We are so fortunate to be therapists now with so many resources available to work with children. There are days that I think my entire practice consists of children who can’t get along with peers or siblings. In addition to allowing time for play and discussion, I find that board games and role play are really useful for teaching cooperation skills.
Here is a partial list and description of some of the relevant games available from childtherapytoys.com. Learn more about each game by clicking on the game title.
Both The Social and Emotional Competence Game and My First Therapy Game (ages 6-14) are excellent for getting to know children and helping them to begin thinking about cooperating, sharing, communicating and other social skills necessary for conflict resolution. A very nice series of games that foster social and emotional competence and help avoid getting into conflict are: No More Arguments, No More Teasing, and No More Bullies (ages 6-12).
Many children with conflict issues also have anger issues and need strategies to “cool down” before they can cooperate and resolve conflicts. Both the The Angry Monster Machine Game (ages 5-10) and Furious Fred (ages 7-12) are helpful (see earlier post about games for anger management). More recently published games include Intelligent Anger (ages 10-14) and Escape from Anger Island (ages 6-12).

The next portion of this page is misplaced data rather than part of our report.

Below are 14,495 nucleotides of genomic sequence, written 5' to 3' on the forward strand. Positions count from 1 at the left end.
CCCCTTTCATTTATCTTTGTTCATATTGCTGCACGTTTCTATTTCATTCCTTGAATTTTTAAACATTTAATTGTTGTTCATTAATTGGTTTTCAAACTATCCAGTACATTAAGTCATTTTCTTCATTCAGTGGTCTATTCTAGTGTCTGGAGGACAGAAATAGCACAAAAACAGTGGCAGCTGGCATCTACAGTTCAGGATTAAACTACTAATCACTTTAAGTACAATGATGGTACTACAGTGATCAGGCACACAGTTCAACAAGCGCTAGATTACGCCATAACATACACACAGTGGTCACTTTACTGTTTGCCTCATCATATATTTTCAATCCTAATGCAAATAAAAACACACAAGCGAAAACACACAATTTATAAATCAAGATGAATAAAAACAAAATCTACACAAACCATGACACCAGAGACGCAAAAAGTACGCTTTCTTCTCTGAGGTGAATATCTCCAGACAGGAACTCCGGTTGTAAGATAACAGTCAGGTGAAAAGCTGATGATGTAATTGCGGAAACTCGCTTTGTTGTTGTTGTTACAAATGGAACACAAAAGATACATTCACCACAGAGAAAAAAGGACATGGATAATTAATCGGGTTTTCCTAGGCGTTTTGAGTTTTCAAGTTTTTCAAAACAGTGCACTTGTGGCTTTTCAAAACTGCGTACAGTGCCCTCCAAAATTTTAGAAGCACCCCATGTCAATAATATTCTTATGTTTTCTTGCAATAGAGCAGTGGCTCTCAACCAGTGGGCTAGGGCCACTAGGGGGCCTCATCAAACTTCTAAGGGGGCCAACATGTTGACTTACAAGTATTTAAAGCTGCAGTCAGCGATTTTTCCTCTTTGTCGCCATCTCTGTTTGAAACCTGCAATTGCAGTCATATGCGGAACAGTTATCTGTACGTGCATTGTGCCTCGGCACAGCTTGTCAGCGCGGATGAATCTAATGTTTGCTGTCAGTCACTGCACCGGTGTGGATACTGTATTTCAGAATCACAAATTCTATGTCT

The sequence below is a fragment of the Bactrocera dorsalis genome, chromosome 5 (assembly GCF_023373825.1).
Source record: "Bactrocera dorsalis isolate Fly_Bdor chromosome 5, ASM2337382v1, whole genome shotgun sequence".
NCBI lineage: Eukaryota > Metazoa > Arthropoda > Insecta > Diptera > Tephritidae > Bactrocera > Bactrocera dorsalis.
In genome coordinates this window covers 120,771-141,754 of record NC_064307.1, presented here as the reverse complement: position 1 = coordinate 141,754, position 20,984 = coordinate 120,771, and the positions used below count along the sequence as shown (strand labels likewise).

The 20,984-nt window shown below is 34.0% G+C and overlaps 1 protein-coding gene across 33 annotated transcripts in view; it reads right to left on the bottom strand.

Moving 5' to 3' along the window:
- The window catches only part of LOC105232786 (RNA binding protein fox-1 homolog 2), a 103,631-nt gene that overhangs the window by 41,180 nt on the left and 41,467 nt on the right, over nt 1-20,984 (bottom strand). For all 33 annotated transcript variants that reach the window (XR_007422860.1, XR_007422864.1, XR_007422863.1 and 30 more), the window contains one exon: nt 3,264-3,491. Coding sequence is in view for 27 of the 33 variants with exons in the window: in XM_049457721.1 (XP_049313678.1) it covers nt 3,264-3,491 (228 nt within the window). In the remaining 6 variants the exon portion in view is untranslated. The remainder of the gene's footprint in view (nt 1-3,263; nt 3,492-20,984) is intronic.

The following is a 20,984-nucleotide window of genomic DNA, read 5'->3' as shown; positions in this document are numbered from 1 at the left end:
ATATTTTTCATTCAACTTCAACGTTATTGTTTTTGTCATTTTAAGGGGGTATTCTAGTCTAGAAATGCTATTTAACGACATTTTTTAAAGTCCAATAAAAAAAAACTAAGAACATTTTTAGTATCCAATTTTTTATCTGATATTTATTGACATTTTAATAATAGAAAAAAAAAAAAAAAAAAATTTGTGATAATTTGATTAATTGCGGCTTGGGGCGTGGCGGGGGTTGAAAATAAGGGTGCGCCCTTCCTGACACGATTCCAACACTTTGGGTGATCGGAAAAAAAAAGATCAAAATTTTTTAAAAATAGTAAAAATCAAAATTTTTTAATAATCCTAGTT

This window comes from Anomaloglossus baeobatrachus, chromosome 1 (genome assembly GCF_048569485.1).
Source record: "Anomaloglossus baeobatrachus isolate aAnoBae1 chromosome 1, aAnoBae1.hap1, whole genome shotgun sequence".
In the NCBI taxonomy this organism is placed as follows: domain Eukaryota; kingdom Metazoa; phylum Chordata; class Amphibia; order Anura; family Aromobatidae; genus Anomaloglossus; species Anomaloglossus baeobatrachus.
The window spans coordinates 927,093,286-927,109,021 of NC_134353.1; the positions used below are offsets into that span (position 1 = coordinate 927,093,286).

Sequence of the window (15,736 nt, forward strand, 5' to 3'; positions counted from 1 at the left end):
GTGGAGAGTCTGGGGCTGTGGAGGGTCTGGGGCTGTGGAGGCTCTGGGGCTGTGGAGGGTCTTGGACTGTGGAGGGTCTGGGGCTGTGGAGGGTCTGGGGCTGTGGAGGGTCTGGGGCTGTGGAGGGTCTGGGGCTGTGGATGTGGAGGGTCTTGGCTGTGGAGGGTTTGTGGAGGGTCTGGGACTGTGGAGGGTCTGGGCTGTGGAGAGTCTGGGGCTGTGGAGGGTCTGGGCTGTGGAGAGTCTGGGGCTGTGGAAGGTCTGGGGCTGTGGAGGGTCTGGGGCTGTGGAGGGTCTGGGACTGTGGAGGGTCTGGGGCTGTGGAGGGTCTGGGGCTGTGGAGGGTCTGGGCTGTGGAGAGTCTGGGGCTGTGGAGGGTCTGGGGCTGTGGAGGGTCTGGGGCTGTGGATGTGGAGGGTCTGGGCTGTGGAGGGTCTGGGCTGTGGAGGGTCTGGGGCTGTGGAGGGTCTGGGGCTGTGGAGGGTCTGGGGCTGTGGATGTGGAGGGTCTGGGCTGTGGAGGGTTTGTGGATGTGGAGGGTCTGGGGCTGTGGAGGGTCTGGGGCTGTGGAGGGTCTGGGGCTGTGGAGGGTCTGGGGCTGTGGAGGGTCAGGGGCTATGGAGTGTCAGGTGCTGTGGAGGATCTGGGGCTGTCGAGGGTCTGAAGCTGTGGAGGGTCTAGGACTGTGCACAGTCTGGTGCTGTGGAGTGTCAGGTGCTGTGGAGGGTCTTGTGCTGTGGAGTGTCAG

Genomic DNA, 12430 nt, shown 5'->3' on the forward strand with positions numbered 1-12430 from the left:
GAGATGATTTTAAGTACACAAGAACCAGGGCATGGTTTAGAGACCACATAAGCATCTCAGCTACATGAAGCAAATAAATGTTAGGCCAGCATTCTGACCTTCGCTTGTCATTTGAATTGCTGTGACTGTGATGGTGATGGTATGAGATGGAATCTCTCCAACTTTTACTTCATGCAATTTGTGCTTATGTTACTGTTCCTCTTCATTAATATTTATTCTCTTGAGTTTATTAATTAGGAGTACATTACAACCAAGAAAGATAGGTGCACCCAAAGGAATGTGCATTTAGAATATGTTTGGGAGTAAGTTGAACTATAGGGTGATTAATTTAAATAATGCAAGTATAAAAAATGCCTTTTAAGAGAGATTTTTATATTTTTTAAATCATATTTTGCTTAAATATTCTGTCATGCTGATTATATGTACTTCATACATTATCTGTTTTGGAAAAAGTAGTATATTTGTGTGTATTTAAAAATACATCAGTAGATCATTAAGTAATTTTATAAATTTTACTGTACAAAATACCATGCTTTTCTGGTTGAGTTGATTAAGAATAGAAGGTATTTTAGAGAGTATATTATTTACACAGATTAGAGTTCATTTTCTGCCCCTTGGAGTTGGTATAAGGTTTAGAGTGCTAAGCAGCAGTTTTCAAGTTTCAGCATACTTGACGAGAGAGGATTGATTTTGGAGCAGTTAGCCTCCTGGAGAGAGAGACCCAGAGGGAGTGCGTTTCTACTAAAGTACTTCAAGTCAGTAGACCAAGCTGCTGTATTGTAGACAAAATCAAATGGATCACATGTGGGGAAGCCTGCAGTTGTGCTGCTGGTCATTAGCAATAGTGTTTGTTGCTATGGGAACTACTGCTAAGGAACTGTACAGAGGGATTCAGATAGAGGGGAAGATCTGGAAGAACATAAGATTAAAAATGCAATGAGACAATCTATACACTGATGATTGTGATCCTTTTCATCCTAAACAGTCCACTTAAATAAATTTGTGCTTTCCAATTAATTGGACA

Of course, The Conflict Resolution Game(ages 6-12) and Conflict Busters(ages 7-12) are obvious choices. Treasure Time (ages 6-12 & ages 5-8) is available in two versions and addresses a range of issues associated with cooperation and resolving conflict. Many children experience conflict because they don’t understand the connection between behavior and consequences. Rules & Reason(ages 5-10) is a board game that addresses this issue. Consequences teaches similar skills and is fun for younger children (ages 3-10). Always Play Fair (ages 6-12) uses a sports theme to discuss pro-social behaviors.
Journey to Friendsville (ages 6-12) is a new game that teaches a variety of skills, including conflict resolution. Understanding others, empathy, and effective communication are necessary skills for conflict resolution. Another new game, from the author of the Ungame, is Out of Your Mind (ages six through adult). I also like A Day in the Life(ages 6-12), which takes players through the day of someone who must handle multiple conflicts with peers and authority figures.